President Obama has suffered predictably severe losses in the American mid-term elections, in the process relinquishing the Democrats’ control of the senate. A strong message has been sent to the administration, chant the triumphant Republicans, flaunting their new-found unity. But what message is that exactly?
The Republicans’ three most important priorities – if I’ve interpreted their campaign strategy correctly – are smaller government, reduced taxes (to get American business moving again) and a much more assertive American stance in world affairs.
Is that what the electors want? Apparently so, but is it what they need?
Smaller government – the Defense Department’s budget ring-fenced presumably – implies the loss of hundreds of thousands of Federal and local government jobs, most of them held by low-income workers, many by expanding minorities. Lower taxes may well, at least in the short term, increase the national deficit, but with no guaranty that tax receipts from the business activity generated will materialise on a sufficiently large scale to reverse the process. And a more aggressive foreign policy presumably means, in Republican eyes, ‘standing up to’ terrorist organisations more vigorously. But how much more vigorous is that? Does it imply intervention in world trouble spots through the use of American troops, the so-called boots-on-the-ground option, the one that Americans rejected by repudiating the Bush doctrine six years ago?
Obama’s essential problem, which the Republicans have exploited effectively, is that, while he has presided over an economic recovery, he has presided over an economic recovery that many Americans believe has been too slow and too selective – moreover, one that is seen to favour those most capable of absorbing the reduced spending power of stagnating incomes. Obama undoubtedly should have done more to help those at the lower end of the economic scale – Obama-care aside – but whatever he has done has been undermined by his air of diffidence and detachment. He comes across as a man being swept along by events that he should be controlling.
It is not Obama’s problem alone.
In Britain the Conservative party is taking, and perhaps deserves, the credit for a growth-led economic recovery but it still trails the left-wing Labour Party in the opinion polls, and is being squeezed on the right by the populist appeal of the UK Independence Party. Prime Minister David Cameron, like Obama, is seen as much a part of the problem as the solution. But exactly what is the problem? In
The Scots voted to stay in the
UKIP’s popularity is based solely on a return to nationalism and an island siege mentality, a modern version of the doctrine of Splendid Isolation as practised by the Victorians. UKIP’s platform is narrow and basic:
There are, of course, persuasive counter-arguments that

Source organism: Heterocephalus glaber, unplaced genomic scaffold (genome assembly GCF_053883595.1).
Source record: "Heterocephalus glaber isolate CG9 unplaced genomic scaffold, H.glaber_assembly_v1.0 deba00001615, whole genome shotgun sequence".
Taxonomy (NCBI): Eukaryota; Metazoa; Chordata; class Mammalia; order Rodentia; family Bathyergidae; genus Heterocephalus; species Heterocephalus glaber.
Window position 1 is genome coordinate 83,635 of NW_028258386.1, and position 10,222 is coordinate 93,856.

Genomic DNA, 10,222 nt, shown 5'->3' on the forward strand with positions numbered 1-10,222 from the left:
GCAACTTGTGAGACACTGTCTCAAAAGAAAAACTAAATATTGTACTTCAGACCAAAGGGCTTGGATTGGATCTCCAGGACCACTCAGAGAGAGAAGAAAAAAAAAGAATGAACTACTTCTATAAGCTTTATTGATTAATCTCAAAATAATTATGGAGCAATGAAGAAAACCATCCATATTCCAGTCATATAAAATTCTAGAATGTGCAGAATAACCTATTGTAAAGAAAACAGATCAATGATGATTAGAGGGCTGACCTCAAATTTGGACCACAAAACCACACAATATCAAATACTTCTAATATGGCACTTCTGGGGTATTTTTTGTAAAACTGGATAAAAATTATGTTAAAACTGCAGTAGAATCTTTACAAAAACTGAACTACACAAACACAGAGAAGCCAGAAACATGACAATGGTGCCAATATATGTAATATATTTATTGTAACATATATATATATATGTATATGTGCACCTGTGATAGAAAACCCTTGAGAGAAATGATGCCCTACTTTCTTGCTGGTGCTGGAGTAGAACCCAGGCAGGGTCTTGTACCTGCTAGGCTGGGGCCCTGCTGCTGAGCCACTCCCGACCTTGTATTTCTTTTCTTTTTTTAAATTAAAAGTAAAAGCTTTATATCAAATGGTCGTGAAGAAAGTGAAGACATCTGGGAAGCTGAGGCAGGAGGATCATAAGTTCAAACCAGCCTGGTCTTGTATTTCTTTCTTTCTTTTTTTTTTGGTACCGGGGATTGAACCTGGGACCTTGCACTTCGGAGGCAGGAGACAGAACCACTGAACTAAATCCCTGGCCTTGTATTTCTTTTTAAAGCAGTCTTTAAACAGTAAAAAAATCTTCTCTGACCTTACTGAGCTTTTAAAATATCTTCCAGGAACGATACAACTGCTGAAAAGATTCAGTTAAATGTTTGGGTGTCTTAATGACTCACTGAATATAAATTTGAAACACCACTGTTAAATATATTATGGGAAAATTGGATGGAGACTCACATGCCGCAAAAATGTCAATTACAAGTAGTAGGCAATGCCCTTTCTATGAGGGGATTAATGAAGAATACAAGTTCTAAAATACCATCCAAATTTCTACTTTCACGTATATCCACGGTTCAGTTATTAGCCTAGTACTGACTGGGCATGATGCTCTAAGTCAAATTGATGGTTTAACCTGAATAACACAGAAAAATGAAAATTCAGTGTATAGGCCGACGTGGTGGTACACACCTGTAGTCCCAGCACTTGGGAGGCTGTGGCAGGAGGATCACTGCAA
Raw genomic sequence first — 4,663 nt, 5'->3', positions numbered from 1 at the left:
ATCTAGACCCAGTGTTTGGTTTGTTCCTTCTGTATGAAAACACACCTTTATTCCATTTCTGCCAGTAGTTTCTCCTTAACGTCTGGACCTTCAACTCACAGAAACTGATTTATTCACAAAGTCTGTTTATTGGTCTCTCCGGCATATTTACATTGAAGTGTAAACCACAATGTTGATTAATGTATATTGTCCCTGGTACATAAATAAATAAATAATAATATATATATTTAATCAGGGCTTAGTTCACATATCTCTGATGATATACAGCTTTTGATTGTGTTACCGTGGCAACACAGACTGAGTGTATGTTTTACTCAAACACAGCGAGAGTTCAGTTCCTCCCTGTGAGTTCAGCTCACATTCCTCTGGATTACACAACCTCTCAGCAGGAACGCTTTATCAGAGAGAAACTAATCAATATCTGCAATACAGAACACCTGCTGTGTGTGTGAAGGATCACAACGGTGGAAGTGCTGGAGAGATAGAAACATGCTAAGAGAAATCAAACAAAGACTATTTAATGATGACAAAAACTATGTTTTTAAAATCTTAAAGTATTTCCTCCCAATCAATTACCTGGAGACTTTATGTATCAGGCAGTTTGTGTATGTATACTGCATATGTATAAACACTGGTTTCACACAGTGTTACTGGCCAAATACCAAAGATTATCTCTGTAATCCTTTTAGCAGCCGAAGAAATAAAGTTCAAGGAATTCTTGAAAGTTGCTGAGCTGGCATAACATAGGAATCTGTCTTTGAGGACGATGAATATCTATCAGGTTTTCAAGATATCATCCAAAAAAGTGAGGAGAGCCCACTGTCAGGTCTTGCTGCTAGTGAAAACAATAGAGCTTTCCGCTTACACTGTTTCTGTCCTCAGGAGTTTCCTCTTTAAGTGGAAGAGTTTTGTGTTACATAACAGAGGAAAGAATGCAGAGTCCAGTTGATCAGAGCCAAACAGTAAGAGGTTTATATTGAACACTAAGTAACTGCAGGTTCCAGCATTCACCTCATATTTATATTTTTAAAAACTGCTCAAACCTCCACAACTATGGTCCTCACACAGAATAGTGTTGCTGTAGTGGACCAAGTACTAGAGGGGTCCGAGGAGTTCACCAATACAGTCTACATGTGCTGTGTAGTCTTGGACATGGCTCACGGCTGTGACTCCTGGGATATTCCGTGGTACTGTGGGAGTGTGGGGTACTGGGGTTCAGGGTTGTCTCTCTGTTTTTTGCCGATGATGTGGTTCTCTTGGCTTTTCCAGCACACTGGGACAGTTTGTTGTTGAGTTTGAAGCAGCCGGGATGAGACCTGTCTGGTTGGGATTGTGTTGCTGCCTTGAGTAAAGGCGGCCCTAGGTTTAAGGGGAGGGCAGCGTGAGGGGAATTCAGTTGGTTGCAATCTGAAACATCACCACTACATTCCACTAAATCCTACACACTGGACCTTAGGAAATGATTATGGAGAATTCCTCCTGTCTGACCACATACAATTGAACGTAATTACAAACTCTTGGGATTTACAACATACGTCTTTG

But British voters are not in the mood to listen. UKIP has struck too many chords, the most resonant of which, sadly, boils down to the absurd belief that most of Britain’s current problems are caused by Johnny Foreigners; that those living in the country should get out of it, and those already out of it, should mind their own business instead of ours.
On this narrow, prejudiced, unthinking, lager-steeped platform a general election campaign is to be fought? If it is, then shame on us.
What American and British voters ought to be concerned about, surely, is not Bulgarian ladies doing the house-cleaning, nor even the threat of Manchester-born Muslims planting bombs (as real as these threats may seem from the newspaper headlines) but the more profound issues facing the human race.
First, globalisation. The unification and growing interdependence of financial and commodity markets is a relatively new and altogether misunderstood phenomenon. It has taken western economics six years to recover from the upheavals caused by the banking crisis of 2008. Such eruptions are likely to recur at regular intervals, unless governments find the means to anticipate them, and deal with them.
Second, the singular intrusion of technology. We enjoy the fruits of its inventions in our everyday lives, so we dismiss it as a force for social good. But little thought has been given to how the post-industrial landscape will look a decade from now. Technology will employ many millions of workers in the future, but it will displace many millions more, and they will be rendered unemployable unless they learn new skills, of which many will prove beyond them.
Third, climate change. Deniers have been very effective in persuading us that nothing is going on with our weather, and even if something is going on it is not because of anything mankind has done to it. Well, they may be right, but what if they are wrong – and there is at least a credible body of evidence to suggest that they might be.
If markets crash and technological wonders start to defy our efforts to control their consequences and water, say, becomes so scarce that it becomes an expensive tradable commodity, what then?
Obama may be a lousy President, Cameron an inept Prime Minister, but we are judging them for reasons that have little relevance to the emerging world. It is going to be a dangerous, hazardous and almost incomprehensible place.
If so, hands up those who think the Tea Party evangelists of the Republican Party and the Little Englanders of UKIP are giving us the answers.